Andy Burns’ 5 Favourite Films of 2018

Favourites and Best Of lists can difficult. I don’t keep track of every single film I watch during the year (though maybe I should for 2019), so how did I judge my favourites of 2018? It came down to whether I’d seen them more than once in theatres, or if I’d watch them again. On that note, here’s my list of my five favourite films of 2018…with the caveat that I’m seeing Creed on Christmas Day and Aquaman on Boxing Day, and I wouldn’t be surprised if one of them makes my list.

Infinity War

1) Avengers: Infinity War – This was actually an easy number one for me, as I saw it twice in theatres and was moved both times. Fantastic performances from all the actors involved; a sympathetic villain in Thanos, who truly believes that what he’s doing is right and just; and an ending that took audiences by surprise. Infinity War was an amazing culmination of ten years of Marvel storytelling, and in my estimation, is the definition of epic filmmaking today.


2) Halloween (2018) – The only other film I saw twice in theatres. The first time was with the TIFF Midnight Madness crowd, which added an extra level of enthusiasm to the return of Michael Myers and Laurie Strode. An exceptional sequel that I just might prefer to the 1978 original, with a bravura performance from Jamie Lee Curtis, who deserves an Oscar nomination.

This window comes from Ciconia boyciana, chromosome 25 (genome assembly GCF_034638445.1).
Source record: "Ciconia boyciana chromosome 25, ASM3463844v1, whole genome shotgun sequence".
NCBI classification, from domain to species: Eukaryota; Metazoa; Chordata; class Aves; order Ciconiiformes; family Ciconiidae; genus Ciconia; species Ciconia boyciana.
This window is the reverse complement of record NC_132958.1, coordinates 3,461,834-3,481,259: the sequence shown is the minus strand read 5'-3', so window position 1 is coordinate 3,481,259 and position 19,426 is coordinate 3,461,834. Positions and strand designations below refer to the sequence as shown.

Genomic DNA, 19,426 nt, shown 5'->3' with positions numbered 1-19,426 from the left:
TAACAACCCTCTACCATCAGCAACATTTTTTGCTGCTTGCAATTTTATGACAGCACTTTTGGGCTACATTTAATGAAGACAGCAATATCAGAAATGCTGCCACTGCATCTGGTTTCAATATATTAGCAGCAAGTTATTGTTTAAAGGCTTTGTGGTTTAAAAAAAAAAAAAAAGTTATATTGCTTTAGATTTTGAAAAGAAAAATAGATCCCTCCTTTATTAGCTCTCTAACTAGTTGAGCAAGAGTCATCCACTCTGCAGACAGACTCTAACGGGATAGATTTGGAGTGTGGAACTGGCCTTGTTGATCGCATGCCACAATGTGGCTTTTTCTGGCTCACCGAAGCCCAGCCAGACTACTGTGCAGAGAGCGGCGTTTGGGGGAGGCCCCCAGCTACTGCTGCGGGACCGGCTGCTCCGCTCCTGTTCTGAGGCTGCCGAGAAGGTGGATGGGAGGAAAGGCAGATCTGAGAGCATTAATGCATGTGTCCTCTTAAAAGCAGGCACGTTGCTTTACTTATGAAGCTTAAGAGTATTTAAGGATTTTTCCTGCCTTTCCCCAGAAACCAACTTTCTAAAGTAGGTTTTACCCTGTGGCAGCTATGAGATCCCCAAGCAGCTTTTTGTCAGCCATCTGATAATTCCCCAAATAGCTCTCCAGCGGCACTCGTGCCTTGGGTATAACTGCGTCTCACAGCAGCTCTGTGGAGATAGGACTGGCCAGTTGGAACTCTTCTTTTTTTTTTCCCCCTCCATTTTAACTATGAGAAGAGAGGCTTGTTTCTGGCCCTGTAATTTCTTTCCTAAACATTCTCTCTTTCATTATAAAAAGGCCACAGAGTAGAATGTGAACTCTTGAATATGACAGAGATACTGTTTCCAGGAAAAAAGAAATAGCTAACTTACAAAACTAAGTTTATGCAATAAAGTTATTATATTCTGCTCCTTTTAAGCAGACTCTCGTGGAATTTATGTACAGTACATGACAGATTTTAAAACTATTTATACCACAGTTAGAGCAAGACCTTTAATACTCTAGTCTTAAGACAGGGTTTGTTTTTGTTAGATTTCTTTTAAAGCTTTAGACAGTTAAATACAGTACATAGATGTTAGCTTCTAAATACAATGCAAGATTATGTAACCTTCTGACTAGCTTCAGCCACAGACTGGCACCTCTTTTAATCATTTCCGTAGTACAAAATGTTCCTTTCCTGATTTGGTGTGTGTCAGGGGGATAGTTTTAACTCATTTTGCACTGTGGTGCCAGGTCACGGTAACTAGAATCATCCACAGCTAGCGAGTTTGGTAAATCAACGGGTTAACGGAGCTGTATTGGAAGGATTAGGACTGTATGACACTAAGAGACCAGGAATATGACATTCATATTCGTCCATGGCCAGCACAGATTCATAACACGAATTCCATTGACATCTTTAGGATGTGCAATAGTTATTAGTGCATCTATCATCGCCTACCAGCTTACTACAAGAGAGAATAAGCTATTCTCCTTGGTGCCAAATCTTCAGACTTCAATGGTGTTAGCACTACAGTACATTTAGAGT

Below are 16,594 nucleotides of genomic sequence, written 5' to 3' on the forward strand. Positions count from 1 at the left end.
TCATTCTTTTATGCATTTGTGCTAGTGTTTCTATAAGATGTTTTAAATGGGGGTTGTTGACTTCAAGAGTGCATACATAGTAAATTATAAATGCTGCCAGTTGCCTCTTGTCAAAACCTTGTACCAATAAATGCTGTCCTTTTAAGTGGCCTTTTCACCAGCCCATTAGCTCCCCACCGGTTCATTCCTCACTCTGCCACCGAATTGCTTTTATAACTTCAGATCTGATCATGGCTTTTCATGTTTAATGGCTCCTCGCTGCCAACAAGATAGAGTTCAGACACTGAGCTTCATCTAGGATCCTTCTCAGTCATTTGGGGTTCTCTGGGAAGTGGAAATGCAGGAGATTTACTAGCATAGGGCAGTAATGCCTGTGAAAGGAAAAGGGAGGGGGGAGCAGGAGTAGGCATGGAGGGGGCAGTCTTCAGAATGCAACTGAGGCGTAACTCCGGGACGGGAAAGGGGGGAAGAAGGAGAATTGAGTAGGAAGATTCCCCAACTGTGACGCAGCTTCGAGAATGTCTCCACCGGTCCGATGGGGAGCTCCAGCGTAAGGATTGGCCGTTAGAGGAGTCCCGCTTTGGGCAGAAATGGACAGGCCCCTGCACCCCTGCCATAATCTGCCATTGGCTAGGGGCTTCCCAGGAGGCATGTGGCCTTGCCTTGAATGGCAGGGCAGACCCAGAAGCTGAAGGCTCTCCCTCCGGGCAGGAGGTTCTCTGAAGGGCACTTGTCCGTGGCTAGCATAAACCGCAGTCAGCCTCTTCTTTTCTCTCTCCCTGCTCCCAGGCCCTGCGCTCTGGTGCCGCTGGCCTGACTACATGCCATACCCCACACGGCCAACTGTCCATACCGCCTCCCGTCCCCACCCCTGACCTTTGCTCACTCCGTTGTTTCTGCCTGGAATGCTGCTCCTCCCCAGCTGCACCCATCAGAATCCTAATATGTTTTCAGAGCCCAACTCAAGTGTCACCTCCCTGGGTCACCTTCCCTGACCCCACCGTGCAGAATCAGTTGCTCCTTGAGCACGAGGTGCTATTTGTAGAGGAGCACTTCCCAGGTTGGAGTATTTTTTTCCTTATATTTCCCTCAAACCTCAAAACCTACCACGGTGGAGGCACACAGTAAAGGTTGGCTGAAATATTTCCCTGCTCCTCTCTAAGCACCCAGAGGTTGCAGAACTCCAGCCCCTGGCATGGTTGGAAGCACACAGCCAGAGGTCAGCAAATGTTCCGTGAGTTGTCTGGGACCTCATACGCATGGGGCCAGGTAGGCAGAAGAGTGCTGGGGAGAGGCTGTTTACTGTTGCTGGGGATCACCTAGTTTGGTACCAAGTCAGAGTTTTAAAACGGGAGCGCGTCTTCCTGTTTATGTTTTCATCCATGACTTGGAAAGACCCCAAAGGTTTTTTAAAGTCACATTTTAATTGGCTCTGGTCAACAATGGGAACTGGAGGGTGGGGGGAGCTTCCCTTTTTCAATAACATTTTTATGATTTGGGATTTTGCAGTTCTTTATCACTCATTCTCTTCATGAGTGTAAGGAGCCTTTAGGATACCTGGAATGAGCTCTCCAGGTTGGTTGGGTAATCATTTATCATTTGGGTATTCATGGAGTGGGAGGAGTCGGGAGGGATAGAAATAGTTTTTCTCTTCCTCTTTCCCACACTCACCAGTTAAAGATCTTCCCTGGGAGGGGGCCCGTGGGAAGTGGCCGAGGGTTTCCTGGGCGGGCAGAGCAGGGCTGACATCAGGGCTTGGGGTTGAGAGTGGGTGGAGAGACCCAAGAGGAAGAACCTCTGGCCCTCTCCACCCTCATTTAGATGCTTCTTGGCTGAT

Miles Morales

3) Spider-Man: Into The Spider-Verse – As a longtime Spidey fan, I’m of the opinion that this animated experience from Sony is, if not the greatest Spider-Man film made so far, it’s the second, waging war with Spider-Man: Homecoming (yes, yes, I know people love Spider-Man 2). The animated is spectacular, but it’s the story of Miles Morales coming into his own as his universe’s wall-crawler that really hits home. While the character of Peter Parker is certainly a big presence, Into The Spider-Verse makes it clear that there’s room for many a spider-person in the right hands. Morales creator Brian Michael Bendis and Spider-Verse creator Dan Slott should both feel great seeing their ideas come to life.,


4) Bohemian Rhapsody – While it may be a little light on the truth and the timelines, Bohemian Rhapsody still makes it onto my list thanks to an incredible performance from Rami Malek as Freddie Mercury, and the film’s stirring Live Aid finale. Queen and company wanted a PG-13 rating which meant tapering some of the salacious stories from the band’s history, but there’s enough here to make it clear was the band still resonates with millions today.


5) Mandy – This gonzo-bonkers cinematic acid trip from Panos Cosmatos isn’t for everybody, but for those that love Nicolas Cage, this film is a must watch. Though it clearly wears the influences of Kubrick and Lynch, Mandy manages to be a film that’s altogether unique and mesmerizing. Cage is in fine form, though Linus Roache must get a tip of the hat for his crazed cult leader. Plus, the soundtrack from Jóhann Jóhannsson is outstanding, atonal and captivating.


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